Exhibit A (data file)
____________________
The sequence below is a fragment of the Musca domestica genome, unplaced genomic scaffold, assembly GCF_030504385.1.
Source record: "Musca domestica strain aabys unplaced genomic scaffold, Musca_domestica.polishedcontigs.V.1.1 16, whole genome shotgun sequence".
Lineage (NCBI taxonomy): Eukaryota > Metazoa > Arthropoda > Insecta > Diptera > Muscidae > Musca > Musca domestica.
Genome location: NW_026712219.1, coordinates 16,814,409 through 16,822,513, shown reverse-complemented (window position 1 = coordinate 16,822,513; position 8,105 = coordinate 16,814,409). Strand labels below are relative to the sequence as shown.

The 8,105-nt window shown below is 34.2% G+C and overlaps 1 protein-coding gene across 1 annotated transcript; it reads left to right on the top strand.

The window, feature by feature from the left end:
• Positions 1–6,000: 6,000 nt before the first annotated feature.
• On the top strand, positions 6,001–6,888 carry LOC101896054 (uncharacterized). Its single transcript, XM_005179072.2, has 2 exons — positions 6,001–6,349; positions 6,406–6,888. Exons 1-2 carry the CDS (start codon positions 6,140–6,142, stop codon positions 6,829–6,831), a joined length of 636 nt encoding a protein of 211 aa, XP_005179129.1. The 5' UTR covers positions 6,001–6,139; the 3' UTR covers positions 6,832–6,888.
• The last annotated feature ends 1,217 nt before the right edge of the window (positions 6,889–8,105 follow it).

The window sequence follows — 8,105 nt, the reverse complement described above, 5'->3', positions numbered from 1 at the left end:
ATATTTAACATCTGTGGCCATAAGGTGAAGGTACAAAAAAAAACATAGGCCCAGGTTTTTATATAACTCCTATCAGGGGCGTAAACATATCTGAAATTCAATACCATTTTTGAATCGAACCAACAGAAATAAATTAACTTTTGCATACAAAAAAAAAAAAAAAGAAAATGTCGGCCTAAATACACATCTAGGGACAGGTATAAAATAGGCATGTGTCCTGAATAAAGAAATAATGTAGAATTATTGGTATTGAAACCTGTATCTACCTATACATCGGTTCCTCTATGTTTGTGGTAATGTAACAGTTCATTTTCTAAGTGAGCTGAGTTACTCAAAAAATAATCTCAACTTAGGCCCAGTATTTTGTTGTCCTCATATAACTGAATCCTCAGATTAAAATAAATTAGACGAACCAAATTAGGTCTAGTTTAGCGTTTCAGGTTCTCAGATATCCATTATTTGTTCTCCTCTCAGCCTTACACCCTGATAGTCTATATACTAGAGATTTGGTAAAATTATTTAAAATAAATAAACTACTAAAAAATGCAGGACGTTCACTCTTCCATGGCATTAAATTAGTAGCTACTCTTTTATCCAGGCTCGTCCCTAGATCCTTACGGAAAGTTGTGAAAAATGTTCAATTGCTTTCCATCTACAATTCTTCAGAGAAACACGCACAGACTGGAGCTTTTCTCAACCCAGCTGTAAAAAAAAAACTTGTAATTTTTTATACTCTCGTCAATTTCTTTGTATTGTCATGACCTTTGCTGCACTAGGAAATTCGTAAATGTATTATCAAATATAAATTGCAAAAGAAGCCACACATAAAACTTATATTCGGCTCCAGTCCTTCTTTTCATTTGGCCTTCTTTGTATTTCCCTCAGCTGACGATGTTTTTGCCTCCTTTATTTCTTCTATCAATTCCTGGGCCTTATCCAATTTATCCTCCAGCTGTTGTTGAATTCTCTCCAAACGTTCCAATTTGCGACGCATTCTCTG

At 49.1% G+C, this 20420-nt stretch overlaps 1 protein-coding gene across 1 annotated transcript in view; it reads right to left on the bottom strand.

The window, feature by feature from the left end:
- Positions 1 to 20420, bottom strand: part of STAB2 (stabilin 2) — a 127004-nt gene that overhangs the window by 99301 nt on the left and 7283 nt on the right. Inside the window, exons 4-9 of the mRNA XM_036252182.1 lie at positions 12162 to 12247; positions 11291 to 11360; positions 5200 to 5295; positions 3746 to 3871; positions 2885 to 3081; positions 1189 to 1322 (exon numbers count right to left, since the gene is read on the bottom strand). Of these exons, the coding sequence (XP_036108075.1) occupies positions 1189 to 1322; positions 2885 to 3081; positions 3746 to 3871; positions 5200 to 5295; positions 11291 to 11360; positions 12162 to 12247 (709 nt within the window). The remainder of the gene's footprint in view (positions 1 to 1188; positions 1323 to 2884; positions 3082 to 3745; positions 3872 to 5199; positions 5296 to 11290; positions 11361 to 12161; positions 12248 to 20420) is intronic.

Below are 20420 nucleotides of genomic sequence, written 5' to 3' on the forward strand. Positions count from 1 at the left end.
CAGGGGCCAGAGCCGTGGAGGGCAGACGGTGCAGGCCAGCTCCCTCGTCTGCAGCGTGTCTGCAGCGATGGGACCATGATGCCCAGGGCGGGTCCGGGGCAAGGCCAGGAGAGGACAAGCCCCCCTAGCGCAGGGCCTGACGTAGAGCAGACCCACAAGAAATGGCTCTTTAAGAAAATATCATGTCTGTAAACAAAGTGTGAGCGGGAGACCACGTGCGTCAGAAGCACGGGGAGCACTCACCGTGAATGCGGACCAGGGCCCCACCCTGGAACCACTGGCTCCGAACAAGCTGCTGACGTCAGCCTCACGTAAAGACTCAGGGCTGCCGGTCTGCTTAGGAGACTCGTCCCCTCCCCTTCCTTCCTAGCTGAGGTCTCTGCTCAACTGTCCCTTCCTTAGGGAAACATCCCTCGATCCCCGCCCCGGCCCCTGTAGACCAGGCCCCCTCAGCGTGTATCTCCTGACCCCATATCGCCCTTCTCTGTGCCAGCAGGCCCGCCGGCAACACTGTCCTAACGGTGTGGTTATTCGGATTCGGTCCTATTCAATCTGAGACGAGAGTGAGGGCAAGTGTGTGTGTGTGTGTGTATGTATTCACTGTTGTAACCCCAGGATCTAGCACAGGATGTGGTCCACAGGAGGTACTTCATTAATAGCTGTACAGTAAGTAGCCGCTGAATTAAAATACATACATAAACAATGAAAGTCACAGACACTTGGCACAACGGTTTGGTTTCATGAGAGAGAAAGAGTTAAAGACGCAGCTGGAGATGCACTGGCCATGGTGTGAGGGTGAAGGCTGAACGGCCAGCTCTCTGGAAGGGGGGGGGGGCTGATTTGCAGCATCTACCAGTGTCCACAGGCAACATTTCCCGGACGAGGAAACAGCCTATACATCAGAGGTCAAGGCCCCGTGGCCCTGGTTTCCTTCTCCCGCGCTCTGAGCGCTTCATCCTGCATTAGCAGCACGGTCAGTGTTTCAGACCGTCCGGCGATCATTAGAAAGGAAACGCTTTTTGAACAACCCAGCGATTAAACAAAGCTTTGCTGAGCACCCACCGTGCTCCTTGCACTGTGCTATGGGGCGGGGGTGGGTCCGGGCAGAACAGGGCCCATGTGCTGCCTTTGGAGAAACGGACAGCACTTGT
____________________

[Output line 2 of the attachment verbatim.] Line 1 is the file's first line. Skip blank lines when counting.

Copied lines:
Source record: "Musca domestica strain aabys unplaced genomic scaffold, Musca_domestica.polishedcontigs.V.1.1 16, whole genome shotgun sequence".